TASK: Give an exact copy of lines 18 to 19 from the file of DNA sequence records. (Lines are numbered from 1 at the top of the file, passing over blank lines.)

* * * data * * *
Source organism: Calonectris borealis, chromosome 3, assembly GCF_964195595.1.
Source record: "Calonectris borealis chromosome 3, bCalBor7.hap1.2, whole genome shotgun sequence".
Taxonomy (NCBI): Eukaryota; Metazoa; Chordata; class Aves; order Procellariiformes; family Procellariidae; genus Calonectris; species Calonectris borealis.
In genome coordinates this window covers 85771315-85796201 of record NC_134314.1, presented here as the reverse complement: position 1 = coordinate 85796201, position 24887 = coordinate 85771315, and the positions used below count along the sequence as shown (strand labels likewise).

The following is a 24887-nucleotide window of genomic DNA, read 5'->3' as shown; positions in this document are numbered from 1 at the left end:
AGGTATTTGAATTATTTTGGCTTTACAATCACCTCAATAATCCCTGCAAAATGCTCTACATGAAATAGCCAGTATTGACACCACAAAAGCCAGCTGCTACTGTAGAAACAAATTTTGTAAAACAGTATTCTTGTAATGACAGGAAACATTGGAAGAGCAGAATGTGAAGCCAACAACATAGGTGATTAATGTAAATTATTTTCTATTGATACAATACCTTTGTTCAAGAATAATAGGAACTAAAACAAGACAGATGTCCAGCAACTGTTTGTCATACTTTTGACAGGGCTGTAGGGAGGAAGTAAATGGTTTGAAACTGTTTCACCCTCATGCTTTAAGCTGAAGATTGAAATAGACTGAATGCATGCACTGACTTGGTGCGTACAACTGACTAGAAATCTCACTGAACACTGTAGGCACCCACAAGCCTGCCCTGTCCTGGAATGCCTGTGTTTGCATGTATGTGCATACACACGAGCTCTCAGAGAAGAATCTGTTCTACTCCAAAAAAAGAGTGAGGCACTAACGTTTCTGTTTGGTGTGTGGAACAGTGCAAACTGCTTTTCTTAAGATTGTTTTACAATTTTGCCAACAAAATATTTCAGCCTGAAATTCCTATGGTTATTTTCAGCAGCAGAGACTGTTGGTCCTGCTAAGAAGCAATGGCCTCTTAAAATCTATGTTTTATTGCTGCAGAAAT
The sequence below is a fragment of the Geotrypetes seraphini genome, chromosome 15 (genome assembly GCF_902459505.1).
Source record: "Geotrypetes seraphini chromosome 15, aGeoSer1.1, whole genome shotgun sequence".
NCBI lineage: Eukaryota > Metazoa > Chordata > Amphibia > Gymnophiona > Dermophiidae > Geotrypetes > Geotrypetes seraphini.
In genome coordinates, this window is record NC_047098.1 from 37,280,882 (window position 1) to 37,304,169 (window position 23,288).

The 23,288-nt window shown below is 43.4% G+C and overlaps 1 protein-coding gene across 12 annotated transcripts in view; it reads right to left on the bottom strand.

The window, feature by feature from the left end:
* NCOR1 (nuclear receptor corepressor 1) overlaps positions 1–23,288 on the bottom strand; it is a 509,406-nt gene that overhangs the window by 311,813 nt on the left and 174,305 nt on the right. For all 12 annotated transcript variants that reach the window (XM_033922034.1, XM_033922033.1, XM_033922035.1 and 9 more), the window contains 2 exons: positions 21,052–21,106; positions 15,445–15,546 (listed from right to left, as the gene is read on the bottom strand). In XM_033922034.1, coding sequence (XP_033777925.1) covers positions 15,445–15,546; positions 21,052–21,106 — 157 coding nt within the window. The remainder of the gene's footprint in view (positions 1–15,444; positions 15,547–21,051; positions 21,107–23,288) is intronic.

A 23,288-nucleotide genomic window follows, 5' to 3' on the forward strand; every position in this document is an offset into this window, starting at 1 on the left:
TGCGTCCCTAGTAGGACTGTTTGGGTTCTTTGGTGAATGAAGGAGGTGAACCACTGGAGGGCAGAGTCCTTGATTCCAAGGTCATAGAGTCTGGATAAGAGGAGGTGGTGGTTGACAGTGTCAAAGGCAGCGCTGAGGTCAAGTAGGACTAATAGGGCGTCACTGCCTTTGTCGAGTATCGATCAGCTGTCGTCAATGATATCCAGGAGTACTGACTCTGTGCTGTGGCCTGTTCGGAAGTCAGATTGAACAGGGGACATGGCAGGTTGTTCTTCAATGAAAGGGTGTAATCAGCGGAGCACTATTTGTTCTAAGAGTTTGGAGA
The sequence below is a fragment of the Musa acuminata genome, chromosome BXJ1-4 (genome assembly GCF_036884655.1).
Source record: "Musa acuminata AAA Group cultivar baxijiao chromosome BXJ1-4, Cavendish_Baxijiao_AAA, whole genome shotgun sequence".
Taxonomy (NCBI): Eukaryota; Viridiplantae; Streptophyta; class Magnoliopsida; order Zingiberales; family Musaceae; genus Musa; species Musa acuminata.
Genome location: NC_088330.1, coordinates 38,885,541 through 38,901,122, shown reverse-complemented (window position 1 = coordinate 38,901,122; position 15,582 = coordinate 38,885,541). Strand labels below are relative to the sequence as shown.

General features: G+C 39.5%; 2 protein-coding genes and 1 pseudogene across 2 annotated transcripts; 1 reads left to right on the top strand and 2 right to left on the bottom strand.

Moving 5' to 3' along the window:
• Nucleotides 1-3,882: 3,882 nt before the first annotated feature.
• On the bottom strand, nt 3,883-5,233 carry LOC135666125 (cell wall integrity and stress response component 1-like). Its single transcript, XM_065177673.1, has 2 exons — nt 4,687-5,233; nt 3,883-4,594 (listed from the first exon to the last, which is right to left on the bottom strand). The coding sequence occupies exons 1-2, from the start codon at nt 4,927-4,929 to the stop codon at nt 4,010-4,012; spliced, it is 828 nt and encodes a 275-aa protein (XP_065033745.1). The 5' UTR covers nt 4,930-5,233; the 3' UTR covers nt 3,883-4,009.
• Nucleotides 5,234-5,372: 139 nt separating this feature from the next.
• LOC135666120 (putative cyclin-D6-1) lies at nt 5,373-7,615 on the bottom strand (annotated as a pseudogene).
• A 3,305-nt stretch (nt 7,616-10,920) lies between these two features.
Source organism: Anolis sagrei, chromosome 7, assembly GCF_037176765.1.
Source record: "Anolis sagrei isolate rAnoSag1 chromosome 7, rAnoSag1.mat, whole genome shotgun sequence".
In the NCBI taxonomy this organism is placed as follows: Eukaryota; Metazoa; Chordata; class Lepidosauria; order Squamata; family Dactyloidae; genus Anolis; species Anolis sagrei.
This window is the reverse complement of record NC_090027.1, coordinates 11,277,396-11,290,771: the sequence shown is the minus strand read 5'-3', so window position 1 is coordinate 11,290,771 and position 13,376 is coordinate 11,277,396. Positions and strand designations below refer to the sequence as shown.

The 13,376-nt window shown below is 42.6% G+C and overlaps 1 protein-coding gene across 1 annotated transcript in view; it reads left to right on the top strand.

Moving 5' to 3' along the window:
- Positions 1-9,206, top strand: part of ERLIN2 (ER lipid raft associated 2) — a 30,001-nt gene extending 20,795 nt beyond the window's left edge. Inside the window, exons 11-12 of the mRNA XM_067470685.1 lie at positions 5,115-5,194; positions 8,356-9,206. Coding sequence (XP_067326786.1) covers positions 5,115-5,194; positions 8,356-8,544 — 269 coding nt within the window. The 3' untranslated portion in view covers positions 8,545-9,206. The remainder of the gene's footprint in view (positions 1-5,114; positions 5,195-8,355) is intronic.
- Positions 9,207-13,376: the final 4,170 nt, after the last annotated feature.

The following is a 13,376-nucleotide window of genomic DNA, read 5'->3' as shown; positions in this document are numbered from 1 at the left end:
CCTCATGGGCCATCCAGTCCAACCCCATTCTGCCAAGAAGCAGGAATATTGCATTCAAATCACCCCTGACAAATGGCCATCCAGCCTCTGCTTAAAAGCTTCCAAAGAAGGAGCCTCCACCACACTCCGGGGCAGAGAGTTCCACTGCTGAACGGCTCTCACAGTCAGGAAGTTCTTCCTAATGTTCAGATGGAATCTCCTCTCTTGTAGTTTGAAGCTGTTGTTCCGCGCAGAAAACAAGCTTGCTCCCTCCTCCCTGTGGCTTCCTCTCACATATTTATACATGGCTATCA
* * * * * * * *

Taxonomy (NCBI): Eukaryota; Viridiplantae; Streptophyta; class Magnoliopsida; order Zingiberales; family Musaceae; genus Musa; species Musa acuminata.
Genome location: NC_088330.1, coordinates 38,885,541 through 38,901,122, shown reverse-complemented (window position 1 = coordinate 38,901,122; position 15,582 = coordinate 38,885,541). Strand labels below are relative to the sequence as shown.